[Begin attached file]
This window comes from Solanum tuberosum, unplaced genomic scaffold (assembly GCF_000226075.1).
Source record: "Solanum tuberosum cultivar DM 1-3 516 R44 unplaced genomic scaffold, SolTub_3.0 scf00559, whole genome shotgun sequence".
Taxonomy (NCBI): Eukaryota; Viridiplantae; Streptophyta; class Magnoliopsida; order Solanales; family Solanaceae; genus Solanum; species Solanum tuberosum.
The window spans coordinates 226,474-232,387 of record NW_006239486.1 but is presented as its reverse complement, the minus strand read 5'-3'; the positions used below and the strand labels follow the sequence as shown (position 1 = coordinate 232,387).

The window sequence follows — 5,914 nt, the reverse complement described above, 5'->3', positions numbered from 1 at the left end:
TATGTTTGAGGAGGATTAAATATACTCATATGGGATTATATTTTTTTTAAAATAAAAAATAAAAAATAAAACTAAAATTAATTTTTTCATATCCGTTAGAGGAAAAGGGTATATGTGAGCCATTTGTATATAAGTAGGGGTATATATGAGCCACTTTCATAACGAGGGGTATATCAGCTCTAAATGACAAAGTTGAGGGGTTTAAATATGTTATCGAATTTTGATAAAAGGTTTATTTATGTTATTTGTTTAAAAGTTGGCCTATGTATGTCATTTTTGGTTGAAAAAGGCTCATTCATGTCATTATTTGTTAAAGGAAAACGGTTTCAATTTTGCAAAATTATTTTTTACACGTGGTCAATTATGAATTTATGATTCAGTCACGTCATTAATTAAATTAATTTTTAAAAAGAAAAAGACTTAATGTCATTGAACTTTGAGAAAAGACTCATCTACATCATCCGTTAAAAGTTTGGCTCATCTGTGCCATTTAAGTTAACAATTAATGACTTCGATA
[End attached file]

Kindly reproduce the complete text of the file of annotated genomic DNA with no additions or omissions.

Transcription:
This window comes from Solanum tuberosum, unplaced genomic scaffold (assembly GCF_000226075.1).
Source record: "Solanum tuberosum cultivar DM 1-3 516 R44 unplaced genomic scaffold, SolTub_3.0 scf00559, whole genome shotgun sequence".
Taxonomy (NCBI): Eukaryota; Viridiplantae; Streptophyta; class Magnoliopsida; order Solanales; family Solanaceae; genus Solanum; species Solanum tuberosum.
The window spans coordinates 226,474-232,387 of record NW_006239486.1 but is presented as its reverse complement, the minus strand read 5'-3'; the positions used below and the strand labels follow the sequence as shown (position 1 = coordinate 232,387).

The window sequence follows — 5,914 nt, the reverse complement described above, 5'->3', positions numbered from 1 at the left end:
TATGTTTGAGGAGGATTAAATATACTCATATGGGATTATATTTTTTTTAAAATAAAAAATAAAAAATAAAACTAAAATTAATTTTTTCATATCCGTTAGAGGAAAAGGGTATATGTGAGCCATTTGTATATAAGTAGGGGTATATATGAGCCACTTTCATAACGAGGGGTATATCAGCTCTAAATGACAAAGTTGAGGGGTTTAAATATGTTATCGAATTTTGATAAAAGGTTTATTTATGTTATTTGTTTAAAAGTTGGCCTATGTATGTCATTTTTGGTTGAAAAAGGCTCATTCATGTCATTATTTGTTAAAGGAAAACGGTTTCAATTTTGCAAAATTATTTTTTACACGTGGTCAATTATGAATTTATGATTCAGTCACGTCATTAATTAAATTAATTTTTAAAAAGAAAAAGACTTAATGTCATTGAACTTTGAGAAAAGACTCATCTACATCATCCGTTAAAAGTTTGGCTCATCTGTGCCATTTAAGTTAACAATTAATGACTTCGATA